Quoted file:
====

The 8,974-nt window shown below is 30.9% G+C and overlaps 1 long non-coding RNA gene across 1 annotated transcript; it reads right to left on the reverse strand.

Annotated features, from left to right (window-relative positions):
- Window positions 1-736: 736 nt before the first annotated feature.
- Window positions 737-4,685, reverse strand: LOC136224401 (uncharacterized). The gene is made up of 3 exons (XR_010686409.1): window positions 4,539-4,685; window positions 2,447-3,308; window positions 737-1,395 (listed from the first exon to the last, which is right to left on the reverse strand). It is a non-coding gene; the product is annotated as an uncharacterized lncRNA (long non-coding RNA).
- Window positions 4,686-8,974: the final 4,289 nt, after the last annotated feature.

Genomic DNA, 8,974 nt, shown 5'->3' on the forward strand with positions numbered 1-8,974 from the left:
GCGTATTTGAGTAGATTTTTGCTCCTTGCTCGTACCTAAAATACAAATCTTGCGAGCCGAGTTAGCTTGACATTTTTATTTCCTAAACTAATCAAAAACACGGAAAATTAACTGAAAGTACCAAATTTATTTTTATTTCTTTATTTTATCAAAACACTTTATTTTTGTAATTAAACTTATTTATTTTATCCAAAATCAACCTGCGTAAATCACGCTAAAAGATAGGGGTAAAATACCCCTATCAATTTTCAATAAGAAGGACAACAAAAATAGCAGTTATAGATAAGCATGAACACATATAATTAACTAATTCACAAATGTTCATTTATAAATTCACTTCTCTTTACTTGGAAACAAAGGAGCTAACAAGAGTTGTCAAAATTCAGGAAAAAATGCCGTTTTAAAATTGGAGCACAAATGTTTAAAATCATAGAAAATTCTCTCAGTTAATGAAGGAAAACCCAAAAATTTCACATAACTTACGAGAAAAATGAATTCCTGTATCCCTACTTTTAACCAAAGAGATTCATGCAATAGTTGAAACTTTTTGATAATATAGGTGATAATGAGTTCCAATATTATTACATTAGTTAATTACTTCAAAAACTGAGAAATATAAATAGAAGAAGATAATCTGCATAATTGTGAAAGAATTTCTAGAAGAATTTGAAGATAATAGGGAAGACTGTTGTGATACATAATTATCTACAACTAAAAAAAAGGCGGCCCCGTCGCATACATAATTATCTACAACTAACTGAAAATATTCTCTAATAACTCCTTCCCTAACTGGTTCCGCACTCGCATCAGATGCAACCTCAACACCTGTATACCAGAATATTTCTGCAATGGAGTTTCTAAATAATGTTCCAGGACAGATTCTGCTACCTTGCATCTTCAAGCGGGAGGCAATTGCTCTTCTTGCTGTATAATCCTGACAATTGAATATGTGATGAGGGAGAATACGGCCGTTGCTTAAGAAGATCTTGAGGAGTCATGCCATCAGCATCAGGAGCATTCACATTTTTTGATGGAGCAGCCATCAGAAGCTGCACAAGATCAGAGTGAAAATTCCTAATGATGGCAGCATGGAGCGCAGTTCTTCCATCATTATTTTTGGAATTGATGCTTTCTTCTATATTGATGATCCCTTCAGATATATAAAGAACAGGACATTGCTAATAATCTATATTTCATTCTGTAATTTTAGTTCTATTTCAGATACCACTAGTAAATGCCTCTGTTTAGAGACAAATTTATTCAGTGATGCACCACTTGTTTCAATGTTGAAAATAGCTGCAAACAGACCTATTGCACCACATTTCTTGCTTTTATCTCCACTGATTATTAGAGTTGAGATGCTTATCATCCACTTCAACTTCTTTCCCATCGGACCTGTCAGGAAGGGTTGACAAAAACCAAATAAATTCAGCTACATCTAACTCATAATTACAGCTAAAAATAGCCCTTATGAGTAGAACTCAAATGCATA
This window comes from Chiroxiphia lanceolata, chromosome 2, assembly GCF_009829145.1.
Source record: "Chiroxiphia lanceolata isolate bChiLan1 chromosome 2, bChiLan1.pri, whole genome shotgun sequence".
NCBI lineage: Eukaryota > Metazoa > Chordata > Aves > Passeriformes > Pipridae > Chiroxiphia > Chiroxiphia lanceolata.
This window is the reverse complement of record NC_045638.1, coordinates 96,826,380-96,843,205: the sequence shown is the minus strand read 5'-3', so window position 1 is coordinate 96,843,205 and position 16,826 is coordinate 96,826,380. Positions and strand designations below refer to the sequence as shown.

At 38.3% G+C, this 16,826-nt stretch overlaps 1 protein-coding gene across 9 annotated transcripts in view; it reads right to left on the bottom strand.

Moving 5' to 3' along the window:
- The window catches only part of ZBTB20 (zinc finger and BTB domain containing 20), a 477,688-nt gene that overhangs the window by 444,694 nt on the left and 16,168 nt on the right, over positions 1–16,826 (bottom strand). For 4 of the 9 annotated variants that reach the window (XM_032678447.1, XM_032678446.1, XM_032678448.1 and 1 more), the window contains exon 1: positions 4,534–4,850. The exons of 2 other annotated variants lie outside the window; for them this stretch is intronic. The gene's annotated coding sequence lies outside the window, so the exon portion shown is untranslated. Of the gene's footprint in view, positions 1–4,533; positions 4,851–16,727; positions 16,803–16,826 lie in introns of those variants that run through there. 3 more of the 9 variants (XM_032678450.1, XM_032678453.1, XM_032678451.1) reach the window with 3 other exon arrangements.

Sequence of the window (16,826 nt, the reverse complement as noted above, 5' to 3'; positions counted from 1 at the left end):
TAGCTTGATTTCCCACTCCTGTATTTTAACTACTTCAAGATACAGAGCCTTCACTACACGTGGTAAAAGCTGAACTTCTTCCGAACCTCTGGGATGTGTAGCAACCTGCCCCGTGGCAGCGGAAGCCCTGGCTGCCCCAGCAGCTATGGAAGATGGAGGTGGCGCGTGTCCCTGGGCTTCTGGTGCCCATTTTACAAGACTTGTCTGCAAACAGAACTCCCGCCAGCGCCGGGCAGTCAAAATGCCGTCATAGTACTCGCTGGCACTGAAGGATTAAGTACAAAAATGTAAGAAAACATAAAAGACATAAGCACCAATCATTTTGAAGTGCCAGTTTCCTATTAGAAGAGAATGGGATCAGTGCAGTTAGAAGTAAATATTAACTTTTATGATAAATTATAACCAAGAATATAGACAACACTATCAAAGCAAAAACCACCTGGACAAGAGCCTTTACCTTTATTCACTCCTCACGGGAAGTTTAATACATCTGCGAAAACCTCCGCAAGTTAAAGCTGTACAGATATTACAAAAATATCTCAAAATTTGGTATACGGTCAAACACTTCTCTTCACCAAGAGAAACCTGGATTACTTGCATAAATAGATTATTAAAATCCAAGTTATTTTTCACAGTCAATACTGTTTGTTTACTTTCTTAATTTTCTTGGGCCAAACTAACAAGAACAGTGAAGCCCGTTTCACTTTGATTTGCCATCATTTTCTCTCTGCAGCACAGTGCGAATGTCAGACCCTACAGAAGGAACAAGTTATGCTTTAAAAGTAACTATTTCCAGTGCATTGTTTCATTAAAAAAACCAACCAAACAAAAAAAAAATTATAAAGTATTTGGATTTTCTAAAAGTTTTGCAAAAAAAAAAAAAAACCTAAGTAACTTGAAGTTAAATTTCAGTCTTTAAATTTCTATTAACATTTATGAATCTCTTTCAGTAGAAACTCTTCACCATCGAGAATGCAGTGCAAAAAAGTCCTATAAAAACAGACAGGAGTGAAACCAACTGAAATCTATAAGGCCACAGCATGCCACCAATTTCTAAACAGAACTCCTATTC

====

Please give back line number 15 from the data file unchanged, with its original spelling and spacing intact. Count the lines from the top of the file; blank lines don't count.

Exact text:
Sequence of the window (16,826 nt, the reverse complement as noted above, 5' to 3'; positions counted from 1 at the left end):